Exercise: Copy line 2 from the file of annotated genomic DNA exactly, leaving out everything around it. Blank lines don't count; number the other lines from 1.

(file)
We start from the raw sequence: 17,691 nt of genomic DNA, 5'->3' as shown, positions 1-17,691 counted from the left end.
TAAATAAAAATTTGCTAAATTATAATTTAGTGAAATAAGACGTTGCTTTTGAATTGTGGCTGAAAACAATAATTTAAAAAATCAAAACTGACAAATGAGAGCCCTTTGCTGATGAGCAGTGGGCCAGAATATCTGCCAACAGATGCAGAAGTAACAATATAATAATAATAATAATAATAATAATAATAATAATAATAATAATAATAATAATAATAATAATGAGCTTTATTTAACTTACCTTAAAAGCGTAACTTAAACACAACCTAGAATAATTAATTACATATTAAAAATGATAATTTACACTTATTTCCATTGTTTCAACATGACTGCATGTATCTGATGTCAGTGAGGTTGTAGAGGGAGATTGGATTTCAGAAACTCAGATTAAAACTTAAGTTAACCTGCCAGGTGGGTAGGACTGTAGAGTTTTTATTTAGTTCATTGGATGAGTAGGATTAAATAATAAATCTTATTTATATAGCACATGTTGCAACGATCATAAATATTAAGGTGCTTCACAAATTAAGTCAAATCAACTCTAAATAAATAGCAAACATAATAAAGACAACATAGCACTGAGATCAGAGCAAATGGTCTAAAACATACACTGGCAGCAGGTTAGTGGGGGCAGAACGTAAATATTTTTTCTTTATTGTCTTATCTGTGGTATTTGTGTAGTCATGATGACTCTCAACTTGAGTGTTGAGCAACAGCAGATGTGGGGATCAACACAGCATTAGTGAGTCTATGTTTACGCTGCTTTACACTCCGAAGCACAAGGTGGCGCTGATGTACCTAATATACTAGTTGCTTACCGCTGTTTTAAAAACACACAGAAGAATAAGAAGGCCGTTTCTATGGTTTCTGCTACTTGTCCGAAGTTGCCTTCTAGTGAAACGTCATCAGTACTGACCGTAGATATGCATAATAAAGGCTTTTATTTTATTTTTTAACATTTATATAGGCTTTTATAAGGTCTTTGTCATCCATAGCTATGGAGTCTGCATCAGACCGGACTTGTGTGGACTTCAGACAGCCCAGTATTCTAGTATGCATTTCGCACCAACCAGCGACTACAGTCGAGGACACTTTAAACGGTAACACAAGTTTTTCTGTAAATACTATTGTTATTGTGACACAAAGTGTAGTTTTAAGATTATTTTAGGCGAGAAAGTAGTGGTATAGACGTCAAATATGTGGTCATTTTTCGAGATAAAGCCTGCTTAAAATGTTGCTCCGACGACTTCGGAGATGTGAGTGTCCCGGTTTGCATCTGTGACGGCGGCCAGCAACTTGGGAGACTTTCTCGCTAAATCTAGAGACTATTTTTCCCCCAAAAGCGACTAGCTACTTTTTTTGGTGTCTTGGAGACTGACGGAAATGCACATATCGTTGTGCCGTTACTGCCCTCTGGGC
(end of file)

TAAATAAAAATTTGCTAAATTATAATTTAGTGAAATAAGACGTTGCTTTTGAATTGTGGCTGAAAACAATAATTTAAAAAATCAAAACTGACAAATGAGAGCCCTTTGCTGATGAGCAGTGGGCCAGAATATCTGCCAACAGATGCAGAAGTAACAATATAATAATAATAATAATAATAATAATAATAATAATAATAATAATAATAATAATAATAATAATGAGCTTTATTTAACTTACCTTAAAAGCGTAACTTAAACACAACCTAGAATAATTAATTACATATTAAAAATGATAATTTACACTTATTTCCATTGTTTCAACATGACTGCATGTATCTGATGTCAGTGAGGTTGTAGAGGGAGATTGGATTTCAGAAACTCAGATTAAAACTTAAGTTAACCTGCCAGGTGGGTAGGACTGTAGAGTTTTTATTTAGTTCATTGGATGAGTAGGATTAAATAATAAATCTTATTTATATAGCACATGTTGCAACGATCATAAATATTAAGGTGCTTCACAAATTAAGTCAAATCAACTCTAAATAAATAGCAAACATAATAAAGACAACATAGCACTGAGATCAGAGCAAATGGTCTAAAACATACACTGGCAGCAGGTTAGTGGGGGCAGAACGTAAATATTTTTTCTTTATTGTCTTATCTGTGGTATTTGTGTAGTCATGATGACTCTCAACTTGAGTGTTGAGCAACAGCAGATGTGGGGATCAACACAGCATTAGTGAGTCTATGTTTACGCTGCTTTACACTCCGAAGCACAAGGTGGCGCTGATGTACCTAATATACTAGTTGCTTACCGCTGTTTTAAAAACACACAGAAGAATAAGAAGGCCGTTTCTATGGTTTCTGCTACTTGTCCGAAGTTGCCTTCTAGTGAAACGTCATCAGTACTGACCGTAGATATGCATAATAAAGGCTTTTATTTTATTTTTTAACATTTATATAGGCTTTTATAAGGTCTTTGTCATCCATAGCTATGGAGTCTGCATCAGACCGGACTTGTGTGGACTTCAGACAGCCCAGTATTCTAGTATGCATTTCGCACCAACCAGCGACTACAGTCGAGGACACTTTAAACGGTAACACAAGTTTTTCTGTAAATACTATTGTTATTGTGACACAAAGTGTAGTTTTAAGATTATTTTAGGCGAGAAAGTAGTGGTATAGACGTCAAATATGTGGTCATTTTTCGAGATAAAGCCTGCTTAAAATGTTGCTCCGACGACTTCGGAGATGTGAGTGTCCCGGTTTGCATCTGTGACGGCGGCCAGCAACTTGGGAGACTTTCTCGCTAAATCTAGAGACTATTTTTCCCCCAAAAGCGACTAGCTACTTTTTTTGGTGTCTTGGAGACTGACGGAAATGCACATATCGTTGTGCCGTTACTGCCCTCTGGGC